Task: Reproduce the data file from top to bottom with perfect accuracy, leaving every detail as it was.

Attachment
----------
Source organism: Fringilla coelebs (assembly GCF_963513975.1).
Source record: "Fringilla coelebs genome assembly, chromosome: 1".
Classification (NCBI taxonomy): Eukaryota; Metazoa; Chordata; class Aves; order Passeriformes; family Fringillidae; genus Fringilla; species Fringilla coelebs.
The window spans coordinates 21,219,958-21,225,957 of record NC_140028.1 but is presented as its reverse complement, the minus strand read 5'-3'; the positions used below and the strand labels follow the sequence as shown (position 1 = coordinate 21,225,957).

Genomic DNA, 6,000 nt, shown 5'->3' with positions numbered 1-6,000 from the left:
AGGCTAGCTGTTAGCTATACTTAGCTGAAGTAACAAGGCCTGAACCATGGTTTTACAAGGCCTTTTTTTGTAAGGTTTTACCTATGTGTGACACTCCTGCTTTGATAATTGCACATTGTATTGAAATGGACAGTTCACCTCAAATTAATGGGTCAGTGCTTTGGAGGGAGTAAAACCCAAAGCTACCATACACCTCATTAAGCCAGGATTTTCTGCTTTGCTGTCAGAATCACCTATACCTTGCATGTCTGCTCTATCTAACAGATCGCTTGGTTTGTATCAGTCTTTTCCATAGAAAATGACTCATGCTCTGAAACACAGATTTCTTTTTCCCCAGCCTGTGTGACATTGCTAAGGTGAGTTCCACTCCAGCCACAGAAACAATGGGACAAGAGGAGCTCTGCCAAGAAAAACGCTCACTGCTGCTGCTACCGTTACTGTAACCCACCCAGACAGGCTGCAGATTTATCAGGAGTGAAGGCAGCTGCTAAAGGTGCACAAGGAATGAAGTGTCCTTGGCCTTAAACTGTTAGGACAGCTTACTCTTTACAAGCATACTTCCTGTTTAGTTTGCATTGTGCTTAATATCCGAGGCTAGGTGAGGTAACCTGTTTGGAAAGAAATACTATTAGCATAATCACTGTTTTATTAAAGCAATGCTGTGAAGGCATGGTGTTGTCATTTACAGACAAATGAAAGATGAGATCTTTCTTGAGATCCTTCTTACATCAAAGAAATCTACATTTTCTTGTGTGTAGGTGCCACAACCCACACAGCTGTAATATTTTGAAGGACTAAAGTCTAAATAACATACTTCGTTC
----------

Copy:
Source organism: Fringilla coelebs (assembly GCF_963513975.1).
Source record: "Fringilla coelebs genome assembly, chromosome: 1".
Classification (NCBI taxonomy): Eukaryota; Metazoa; Chordata; class Aves; order Passeriformes; family Fringillidae; genus Fringilla; species Fringilla coelebs.
The window spans coordinates 21,219,958-21,225,957 of record NC_140028.1 but is presented as its reverse complement, the minus strand read 5'-3'; the positions used below and the strand labels follow the sequence as shown (position 1 = coordinate 21,225,957).

Genomic DNA, 6,000 nt, shown 5'->3' with positions numbered 1-6,000 from the left:
AGGCTAGCTGTTAGCTATACTTAGCTGAAGTAACAAGGCCTGAACCATGGTTTTACAAGGCCTTTTTTTGTAAGGTTTTACCTATGTGTGACACTCCTGCTTTGATAATTGCACATTGTATTGAAATGGACAGTTCACCTCAAATTAATGGGTCAGTGCTTTGGAGGGAGTAAAACCCAAAGCTACCATACACCTCATTAAGCCAGGATTTTCTGCTTTGCTGTCAGAATCACCTATACCTTGCATGTCTGCTCTATCTAACAGATCGCTTGGTTTGTATCAGTCTTTTCCATAGAAAATGACTCATGCTCTGAAACACAGATTTCTTTTTCCCCAGCCTGTGTGACATTGCTAAGGTGAGTTCCACTCCAGCCACAGAAACAATGGGACAAGAGGAGCTCTGCCAAGAAAAACGCTCACTGCTGCTGCTACCGTTACTGTAACCCACCCAGACAGGCTGCAGATTTATCAGGAGTGAAGGCAGCTGCTAAAGGTGCACAAGGAATGAAGTGTCCTTGGCCTTAAACTGTTAGGACAGCTTACTCTTTACAAGCATACTTCCTGTTTAGTTTGCATTGTGCTTAATATCCGAGGCTAGGTGAGGTAACCTGTTTGGAAAGAAATACTATTAGCATAATCACTGTTTTATTAAAGCAATGCTGTGAAGGCATGGTGTTGTCATTTACAGACAAATGAAAGATGAGATCTTTCTTGAGATCCTTCTTACATCAAAGAAATCTACATTTTCTTGTGTGTAGGTGCCACAACCCACACAGCTGTAATATTTTGAAGGACTAAAGTCTAAATAACATACTTCGTTC